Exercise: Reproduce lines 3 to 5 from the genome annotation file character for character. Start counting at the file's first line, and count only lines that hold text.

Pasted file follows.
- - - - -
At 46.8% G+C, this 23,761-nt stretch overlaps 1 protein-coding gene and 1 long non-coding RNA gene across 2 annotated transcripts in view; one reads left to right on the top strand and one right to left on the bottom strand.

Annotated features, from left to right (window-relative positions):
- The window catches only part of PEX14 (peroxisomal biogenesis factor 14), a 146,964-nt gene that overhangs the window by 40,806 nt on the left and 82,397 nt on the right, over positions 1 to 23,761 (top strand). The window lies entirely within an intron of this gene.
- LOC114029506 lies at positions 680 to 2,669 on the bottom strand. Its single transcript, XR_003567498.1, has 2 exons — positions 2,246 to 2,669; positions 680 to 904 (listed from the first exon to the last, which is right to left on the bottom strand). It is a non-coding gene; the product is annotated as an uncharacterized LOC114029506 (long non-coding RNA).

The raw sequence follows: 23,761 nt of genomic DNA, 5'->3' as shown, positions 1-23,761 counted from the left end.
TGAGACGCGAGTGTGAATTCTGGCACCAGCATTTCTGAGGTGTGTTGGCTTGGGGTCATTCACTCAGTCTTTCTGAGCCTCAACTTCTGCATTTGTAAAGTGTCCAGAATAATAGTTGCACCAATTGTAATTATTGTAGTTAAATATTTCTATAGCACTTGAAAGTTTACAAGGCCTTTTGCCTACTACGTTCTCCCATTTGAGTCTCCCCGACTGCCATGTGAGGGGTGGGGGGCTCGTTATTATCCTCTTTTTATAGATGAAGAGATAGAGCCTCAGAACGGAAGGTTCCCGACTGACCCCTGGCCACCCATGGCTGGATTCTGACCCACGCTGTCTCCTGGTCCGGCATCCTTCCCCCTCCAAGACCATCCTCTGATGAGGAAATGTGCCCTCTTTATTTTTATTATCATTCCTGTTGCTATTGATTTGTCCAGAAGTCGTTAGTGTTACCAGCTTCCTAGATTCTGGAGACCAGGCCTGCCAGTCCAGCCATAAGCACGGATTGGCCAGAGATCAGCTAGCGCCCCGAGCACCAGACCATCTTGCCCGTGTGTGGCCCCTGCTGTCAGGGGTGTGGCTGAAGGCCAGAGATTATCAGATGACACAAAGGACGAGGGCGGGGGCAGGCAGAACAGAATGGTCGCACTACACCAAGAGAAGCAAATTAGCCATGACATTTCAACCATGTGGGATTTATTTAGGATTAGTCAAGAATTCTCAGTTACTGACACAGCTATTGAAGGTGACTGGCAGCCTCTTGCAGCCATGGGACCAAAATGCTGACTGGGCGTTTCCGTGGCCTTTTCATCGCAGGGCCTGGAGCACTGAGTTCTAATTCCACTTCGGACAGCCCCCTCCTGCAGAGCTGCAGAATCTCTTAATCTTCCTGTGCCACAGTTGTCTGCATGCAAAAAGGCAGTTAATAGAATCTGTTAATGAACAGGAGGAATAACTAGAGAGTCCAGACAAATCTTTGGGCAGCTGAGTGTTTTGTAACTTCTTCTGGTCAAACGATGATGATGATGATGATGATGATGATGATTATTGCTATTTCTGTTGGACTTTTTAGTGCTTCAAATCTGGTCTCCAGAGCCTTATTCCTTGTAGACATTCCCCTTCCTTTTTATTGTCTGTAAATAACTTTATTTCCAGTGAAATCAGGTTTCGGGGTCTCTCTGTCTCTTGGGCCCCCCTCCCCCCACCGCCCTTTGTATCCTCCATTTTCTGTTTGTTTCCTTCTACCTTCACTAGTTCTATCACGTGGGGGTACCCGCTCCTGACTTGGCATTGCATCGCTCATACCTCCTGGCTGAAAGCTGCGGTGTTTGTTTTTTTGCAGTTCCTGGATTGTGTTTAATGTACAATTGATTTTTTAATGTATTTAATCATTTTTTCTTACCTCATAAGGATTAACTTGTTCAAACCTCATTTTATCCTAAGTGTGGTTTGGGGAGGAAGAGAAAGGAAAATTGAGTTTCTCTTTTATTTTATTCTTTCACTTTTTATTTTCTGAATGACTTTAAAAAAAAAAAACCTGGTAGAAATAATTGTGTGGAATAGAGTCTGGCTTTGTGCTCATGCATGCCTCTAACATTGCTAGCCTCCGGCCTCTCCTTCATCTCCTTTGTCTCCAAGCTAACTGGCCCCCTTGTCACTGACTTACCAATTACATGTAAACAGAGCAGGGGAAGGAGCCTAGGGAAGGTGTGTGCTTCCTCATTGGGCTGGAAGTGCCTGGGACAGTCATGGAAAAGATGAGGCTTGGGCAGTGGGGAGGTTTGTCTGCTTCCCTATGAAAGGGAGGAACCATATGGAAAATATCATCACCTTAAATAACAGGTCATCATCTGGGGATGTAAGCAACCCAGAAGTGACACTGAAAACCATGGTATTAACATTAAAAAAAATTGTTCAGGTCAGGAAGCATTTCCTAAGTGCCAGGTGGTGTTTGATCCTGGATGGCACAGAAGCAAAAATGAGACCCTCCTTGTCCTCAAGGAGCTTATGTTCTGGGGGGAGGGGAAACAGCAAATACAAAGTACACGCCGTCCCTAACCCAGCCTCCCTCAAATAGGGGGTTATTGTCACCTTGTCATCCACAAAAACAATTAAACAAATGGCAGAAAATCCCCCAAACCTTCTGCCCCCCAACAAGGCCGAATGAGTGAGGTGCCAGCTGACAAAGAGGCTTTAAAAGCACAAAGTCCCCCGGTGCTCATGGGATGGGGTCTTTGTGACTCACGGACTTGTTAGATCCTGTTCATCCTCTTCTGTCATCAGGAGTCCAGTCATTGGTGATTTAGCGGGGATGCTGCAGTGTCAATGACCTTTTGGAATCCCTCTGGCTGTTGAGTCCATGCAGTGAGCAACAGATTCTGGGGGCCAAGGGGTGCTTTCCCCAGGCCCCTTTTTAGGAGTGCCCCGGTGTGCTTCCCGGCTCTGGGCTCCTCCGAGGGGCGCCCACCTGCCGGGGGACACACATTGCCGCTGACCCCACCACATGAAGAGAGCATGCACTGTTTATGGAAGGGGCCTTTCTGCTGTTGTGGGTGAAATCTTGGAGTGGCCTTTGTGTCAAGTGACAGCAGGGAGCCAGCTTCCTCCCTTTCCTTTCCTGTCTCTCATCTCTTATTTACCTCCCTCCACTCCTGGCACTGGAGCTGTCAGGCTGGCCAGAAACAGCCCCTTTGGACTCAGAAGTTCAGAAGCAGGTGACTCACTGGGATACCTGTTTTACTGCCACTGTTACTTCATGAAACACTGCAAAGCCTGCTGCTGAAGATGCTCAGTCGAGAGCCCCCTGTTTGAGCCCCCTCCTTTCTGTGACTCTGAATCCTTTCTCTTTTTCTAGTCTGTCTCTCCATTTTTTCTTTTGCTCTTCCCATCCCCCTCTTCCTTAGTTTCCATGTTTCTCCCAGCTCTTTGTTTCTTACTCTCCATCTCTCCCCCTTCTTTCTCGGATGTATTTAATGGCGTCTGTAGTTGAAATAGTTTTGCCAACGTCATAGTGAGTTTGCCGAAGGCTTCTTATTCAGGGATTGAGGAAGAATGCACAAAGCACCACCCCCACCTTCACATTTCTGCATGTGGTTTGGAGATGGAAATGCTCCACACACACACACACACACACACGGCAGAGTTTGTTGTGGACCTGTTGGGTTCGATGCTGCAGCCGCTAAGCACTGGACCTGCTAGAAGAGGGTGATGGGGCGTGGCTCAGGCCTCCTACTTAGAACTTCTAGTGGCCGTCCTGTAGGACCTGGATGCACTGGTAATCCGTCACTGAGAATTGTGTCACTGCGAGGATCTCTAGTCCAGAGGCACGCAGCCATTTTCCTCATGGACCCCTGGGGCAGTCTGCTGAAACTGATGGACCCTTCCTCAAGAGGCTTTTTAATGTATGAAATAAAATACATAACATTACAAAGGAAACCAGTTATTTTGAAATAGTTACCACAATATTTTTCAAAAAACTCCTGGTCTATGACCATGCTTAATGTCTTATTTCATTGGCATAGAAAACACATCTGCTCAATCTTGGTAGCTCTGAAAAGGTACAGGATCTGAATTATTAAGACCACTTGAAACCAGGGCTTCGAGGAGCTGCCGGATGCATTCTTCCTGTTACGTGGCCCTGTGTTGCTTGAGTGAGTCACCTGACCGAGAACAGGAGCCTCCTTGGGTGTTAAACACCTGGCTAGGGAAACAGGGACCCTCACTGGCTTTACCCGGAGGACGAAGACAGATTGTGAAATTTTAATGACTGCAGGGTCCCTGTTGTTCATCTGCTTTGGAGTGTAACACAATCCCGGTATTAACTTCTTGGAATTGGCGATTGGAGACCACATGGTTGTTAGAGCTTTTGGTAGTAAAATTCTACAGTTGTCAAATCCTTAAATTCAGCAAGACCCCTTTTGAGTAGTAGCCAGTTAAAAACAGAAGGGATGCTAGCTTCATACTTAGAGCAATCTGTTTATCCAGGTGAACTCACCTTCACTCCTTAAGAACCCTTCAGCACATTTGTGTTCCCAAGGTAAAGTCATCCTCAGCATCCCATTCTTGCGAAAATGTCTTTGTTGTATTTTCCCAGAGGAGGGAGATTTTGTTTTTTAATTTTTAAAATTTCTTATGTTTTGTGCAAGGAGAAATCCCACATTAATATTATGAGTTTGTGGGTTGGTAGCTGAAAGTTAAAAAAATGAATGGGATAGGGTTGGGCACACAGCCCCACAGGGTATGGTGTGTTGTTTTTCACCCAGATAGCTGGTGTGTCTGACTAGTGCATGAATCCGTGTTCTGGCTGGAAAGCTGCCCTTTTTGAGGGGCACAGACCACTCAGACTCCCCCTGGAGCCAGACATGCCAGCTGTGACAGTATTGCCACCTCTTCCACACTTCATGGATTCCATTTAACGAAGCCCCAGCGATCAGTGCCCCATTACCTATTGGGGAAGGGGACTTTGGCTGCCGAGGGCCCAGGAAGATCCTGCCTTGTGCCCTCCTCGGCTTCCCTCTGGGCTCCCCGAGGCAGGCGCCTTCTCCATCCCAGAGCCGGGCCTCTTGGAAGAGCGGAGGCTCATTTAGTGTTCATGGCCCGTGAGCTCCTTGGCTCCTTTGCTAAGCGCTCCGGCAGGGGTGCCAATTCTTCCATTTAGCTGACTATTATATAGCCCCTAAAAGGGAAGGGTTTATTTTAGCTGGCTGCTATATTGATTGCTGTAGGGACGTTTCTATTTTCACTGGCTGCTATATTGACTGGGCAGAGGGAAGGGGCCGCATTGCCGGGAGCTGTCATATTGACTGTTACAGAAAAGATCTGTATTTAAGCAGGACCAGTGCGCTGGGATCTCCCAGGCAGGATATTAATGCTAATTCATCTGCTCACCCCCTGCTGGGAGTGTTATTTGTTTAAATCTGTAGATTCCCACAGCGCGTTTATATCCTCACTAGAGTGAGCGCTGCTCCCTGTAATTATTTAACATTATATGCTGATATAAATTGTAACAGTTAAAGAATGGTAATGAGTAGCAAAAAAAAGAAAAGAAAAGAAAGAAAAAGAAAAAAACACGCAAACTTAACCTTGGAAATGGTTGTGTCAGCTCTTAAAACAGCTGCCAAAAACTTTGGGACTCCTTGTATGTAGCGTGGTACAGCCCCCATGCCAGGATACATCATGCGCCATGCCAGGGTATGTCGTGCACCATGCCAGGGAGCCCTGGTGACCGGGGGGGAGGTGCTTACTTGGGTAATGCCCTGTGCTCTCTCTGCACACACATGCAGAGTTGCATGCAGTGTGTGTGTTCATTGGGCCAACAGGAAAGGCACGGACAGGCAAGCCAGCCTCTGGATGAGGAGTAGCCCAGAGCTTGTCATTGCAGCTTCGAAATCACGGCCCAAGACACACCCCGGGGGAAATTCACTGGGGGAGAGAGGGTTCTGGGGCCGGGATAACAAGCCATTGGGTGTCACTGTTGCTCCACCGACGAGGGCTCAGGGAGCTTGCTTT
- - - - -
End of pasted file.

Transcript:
- The window catches only part of PEX14 (peroxisomal biogenesis factor 14), a 146,964-nt gene that overhangs the window by 40,806 nt on the left and 82,397 nt on the right, over positions 1 to 23,761 (top strand). The window lies entirely within an intron of this gene.
- LOC114029506 lies at positions 680 to 2,669 on the bottom strand. Its single transcript, XR_003567498.1, has 2 exons — positions 2,246 to 2,669; positions 680 to 904 (listed from the first exon to the last, which is right to left on the bottom strand). It is a non-coding gene; the product is annotated as an uncharacterized LOC114029506 (long non-coding RNA).

The raw sequence follows: 23,761 nt of genomic DNA, 5'->3' as shown, positions 1-23,761 counted from the left end.